Oslo at a Glance
Moving to Oslo
Moving to Oslo does not only allow you to enjoy all the benefits of city life, but it also gives you a taste of Norway’s natural beauty. Thus, outdoor enthusiasts will not regret moving to Oslo. Fjords, green hills, and endless opportunities for adventure is what makes Oslo unique.
Oslo looks back on a 1000-year history, making it the oldest Scandinavian capital. Its name roughly translates to “the fields of the gods”, paying tribute to its Viking heritage. After a fire had destroyed the city in 1624, the Danish King Christian IV rebuilt it and changed its name to Christiana. It wasn’t until 1925 that the Norway’s capital was renamed “Oslo.”
A Rather Enjoyable Climate
You will be pleased to learn that, despite the city’s northern latitude, the climate is quite mild and even enjoyable at times. In summer, for instance, temperatures rise up to 21°C. However, the best time for a move to Oslo is between April and May, if you prefer a balanced day- and night ratio. During these months, temperatures, however, won’t rise above 16°C.
If you plan on arriving in Oslo in the winter, prepare yourself for temperatures as low as -7°C and lots of snow. This season lasts from November to March and offers lots of opportunities for activities like skiing or ice skating. Make sure not to miss out on the icy fjords and snowy hills, which make for beautiful scenery.
Living on the Oslo Fjord
A move to Oslo takes you to the southeast of Norway. The city is located right at the top of Oslo Fjord amidst forests and mountains, providing Norway’s capital with an exceptional location. With just about 600,000 inhabitants, Oslo is a city with a relatively small population compared to its size. About 40 islands are located within and around the city limits. The largest of them is Malmøya, which lies closest to Oslo Fjord.
Two thirds of Oslo are covered by protected forests and hills, not to mention 343 lakes and two small rivers, Akerselva and Alna. The city is also situated in close proximity to Kirkeberget, the highest mountain in the greater Oslo region.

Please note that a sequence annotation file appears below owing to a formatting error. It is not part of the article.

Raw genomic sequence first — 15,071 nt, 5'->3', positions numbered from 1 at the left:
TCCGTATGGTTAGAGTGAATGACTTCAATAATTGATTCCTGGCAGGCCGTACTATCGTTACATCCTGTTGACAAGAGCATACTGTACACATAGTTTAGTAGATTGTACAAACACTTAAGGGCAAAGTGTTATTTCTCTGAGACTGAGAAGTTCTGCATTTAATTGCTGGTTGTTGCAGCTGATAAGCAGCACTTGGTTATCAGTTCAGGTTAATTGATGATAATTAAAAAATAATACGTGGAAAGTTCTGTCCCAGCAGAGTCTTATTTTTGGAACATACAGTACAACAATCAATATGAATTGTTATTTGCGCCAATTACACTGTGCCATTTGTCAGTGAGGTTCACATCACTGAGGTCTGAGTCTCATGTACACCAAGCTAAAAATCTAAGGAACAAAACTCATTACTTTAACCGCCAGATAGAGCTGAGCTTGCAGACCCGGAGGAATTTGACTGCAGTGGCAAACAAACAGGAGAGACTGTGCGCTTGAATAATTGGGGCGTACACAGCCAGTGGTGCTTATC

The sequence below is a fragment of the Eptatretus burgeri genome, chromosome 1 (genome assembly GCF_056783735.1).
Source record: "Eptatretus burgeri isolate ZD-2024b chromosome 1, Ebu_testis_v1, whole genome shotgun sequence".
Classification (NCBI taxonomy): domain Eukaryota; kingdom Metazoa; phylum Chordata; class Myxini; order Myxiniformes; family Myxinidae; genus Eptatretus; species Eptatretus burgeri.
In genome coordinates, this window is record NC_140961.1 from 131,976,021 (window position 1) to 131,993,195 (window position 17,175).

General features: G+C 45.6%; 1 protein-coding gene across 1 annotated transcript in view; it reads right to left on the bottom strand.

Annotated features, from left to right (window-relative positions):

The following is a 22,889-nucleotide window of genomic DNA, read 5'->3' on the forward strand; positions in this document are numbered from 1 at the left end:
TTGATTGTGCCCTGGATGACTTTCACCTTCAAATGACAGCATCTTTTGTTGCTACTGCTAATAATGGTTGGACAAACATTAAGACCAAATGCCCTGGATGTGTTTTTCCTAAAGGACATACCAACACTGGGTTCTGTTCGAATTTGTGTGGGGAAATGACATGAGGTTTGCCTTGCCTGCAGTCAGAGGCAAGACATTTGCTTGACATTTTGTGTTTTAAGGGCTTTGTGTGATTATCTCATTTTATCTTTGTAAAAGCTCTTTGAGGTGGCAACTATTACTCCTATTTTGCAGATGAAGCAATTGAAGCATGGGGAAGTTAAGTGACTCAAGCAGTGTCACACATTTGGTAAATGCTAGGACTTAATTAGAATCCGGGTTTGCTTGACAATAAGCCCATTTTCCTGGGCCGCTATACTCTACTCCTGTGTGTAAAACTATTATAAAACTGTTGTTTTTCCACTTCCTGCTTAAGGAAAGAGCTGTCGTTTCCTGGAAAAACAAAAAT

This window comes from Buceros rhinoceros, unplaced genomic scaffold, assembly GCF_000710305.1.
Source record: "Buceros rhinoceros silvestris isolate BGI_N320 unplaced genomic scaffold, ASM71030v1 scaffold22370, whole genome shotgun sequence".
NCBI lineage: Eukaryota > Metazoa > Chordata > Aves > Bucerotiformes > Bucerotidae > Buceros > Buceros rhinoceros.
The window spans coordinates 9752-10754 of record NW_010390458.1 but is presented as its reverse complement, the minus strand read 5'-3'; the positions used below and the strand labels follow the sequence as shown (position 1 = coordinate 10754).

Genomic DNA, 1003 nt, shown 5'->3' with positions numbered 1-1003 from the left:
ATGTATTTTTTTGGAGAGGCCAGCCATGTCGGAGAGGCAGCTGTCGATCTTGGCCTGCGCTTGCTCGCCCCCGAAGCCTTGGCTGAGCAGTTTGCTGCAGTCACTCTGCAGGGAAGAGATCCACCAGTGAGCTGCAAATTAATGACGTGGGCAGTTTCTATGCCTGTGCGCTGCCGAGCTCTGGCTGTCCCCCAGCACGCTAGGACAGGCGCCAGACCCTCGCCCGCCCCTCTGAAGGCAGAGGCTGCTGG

Oslo is divided into 15 districts, which deal with administrative issues. After your move to Oslo, you should try to figure out which district you belong to. You can then turn to your local District Council or District Administration for information on any of the following areas of interest:
- Care for the elderly
- Day care facilities
- Youth clubs
- Mental healthcare
- Health centers
- Services for people with mental disabilities
- Integrating refugees and immigrants
Explore the City
Moving to Oslo’s center gives you the chance to explore the city’s restaurants, bars, concert venues, and nightclubs. The area around Karl Johan’s gate is always crowded and even more so on Norway’s Constitution Day, 17 May. On that day, people dress in national costume and meet around the city center for the street parades.
Kvadraturen is the area between Akershus Fortress and Karl Johans gate, which got its name from its rectangular street patterns. This is also where Oslo’s historic city center is located, with some of the oldest buildings in the city. In Kvadraturen, expats moving to Oslo can not only find numerous museums, but also quite a few shopping centers.
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